Chemists discover unexpected enzyme structure

Metal cluster in an enzyme that breaks down carbon dioxide can switch between two different shapes.


Scientists are taking a lot of interest in enzymes of microbes in order to find new ways to remove greenhouse gases from the atmosphere and turn them into useful carbon-containing compounds.

There are industrial procedures that do these reactions at high temperatures and high weights, and afterward, there’s this enzyme that can do a similar thing at room temperature.

Now, MIT scientists have discovered a unique aspect of the structure of the “C-cluster” — the collection of metal and sulfur atoms that forms the heart of the enzyme carbon monoxide dehydrogenase (CODH). Instead of forming a rigid scaffold, as had been expected, the cluster can actually change its configuration.

Metal-containing clusters, for example, the C-cluster perform numerous other basic reactions in organisms, including part nitrogen gas, that is hard to recreate modernly.

Scientists started considering the structure of carbon monoxide dehydrogenase and the C-cluster around 20 years back, not long after she began her lab at MIT. They came up a structure for the compound utilizing X-ray crystallography, yet the structures weren’t exactly the same. The distinctions were in the long run settled and the structure of CODH was believed to be entrenched.

The task started with the hope of nailing down why the chemical is so sensitive to inactivation by oxygen and deciding how the C-clusters gets set up together.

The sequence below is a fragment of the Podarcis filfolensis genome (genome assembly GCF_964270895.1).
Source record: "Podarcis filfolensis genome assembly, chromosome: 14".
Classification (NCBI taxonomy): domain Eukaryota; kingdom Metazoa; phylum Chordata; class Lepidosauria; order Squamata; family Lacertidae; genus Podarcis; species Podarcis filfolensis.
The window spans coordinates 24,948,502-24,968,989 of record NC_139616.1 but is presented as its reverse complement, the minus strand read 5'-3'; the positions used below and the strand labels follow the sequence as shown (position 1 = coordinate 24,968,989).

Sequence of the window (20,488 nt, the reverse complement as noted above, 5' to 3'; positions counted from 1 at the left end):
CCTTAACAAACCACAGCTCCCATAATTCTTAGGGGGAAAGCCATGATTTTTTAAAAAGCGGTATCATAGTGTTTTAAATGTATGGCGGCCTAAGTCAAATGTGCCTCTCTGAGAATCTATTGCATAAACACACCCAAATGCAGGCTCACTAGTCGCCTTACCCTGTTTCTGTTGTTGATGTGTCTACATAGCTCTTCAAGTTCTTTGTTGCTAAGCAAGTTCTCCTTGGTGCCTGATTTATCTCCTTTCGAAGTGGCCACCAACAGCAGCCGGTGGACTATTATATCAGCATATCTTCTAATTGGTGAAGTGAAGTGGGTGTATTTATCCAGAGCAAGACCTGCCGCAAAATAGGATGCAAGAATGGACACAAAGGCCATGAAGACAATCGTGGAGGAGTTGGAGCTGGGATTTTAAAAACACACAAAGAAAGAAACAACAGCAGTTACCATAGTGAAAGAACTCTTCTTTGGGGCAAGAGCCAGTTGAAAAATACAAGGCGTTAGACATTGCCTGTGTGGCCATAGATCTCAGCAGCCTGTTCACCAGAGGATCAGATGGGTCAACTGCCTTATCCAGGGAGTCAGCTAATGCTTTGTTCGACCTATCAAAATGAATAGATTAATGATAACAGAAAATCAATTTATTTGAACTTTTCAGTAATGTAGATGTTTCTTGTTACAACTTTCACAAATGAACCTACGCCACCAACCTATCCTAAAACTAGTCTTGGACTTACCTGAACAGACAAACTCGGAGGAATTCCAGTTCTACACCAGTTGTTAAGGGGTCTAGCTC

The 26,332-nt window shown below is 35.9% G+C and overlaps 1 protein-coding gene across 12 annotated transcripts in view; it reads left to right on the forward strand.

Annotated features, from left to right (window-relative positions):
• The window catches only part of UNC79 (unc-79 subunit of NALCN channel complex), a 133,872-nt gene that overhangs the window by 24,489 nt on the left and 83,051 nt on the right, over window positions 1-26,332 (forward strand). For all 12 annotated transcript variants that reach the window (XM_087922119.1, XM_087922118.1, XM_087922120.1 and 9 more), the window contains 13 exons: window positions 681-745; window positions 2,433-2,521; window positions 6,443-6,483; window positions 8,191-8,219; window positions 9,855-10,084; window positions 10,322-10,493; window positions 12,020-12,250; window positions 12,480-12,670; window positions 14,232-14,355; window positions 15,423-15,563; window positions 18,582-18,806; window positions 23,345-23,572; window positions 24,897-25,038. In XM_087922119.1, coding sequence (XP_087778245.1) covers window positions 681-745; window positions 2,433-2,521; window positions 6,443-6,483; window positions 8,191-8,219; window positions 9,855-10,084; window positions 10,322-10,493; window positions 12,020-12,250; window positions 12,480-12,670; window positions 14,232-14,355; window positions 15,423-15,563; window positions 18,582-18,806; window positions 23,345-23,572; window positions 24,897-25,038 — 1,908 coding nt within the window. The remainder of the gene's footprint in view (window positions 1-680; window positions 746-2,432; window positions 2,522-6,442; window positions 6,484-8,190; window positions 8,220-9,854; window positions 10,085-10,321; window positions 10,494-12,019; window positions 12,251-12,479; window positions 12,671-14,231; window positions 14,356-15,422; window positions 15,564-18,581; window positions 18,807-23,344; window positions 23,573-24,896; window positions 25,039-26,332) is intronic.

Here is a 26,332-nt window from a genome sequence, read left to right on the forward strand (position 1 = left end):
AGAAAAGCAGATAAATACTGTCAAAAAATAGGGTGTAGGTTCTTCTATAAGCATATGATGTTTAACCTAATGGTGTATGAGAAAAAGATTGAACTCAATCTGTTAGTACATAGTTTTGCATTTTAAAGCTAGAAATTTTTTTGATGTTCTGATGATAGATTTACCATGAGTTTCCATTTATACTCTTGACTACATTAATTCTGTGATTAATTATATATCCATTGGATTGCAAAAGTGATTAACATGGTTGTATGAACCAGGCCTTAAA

The outcomes revealed two distinct structures for the C-cluster. The first was an arrangement they had expected to see — a cube consisting of four sulfur atoms, three iron atoms, and a nickel atom, with a fourth iron atom connected to the cube.

In the second structure, in any case, the nickel atom is expelled from the cube-like structure and replaces the fourth iron atom. The dislodged iron atom ties to a nearby amino acid, cysteine, which holds it in its new area. One of the sulfur atoms additionally moves out of the cube.

All of these movements appear to occur in unison, in a movement the researchers describe as a “molecular cartwheel.”

Catherine Drennan, an MIT professor of chemistry and biology said, “The sulfur, the iron, and the nickel all move to new locations. We were really shocked. We thought we understood this enzyme, but we found it is doing this unbelievably dramatic movement that we never anticipated. Then we came up with more evidence that this is actually something that’s relevant and important — it’s not just a fluke thing but part of the design of this cluster.”

According to scientists, this movement occurs upon oxygen exposure, helps to protect the cluster from completely and irreversibly falling apart in response to oxygen.

Douglas Rees, a professor of chemistry at Caltech, described the paper as “a beautiful study of a fascinating cluster conversion process.”

“These clusters have mineral-like features and it might be thought they would be ‘as stable as a rock. Instead, the clusters can be dynamic, which confers upon them properties that are critical to their function in a biological setting.”

Scientists are now searching for how cells assemble these clusters. Learning more about how these clusters work, how they are assembled, and how they are affected by oxygen could help scientists who are trying to copy their action for industrial use.

There is a great deal for concocting approaches to battle ozone-depleting substance amassing by, for instance, changing over carbon dioxide to carbon monoxide and after that to acetic acetate, which can be utilized as a building block for some sorts of helpful carbon-containing compounds.

Drennan said, “It’s more complicated than people thought. If we understand it, then we have a much better chance of really mimicking the biological system.”

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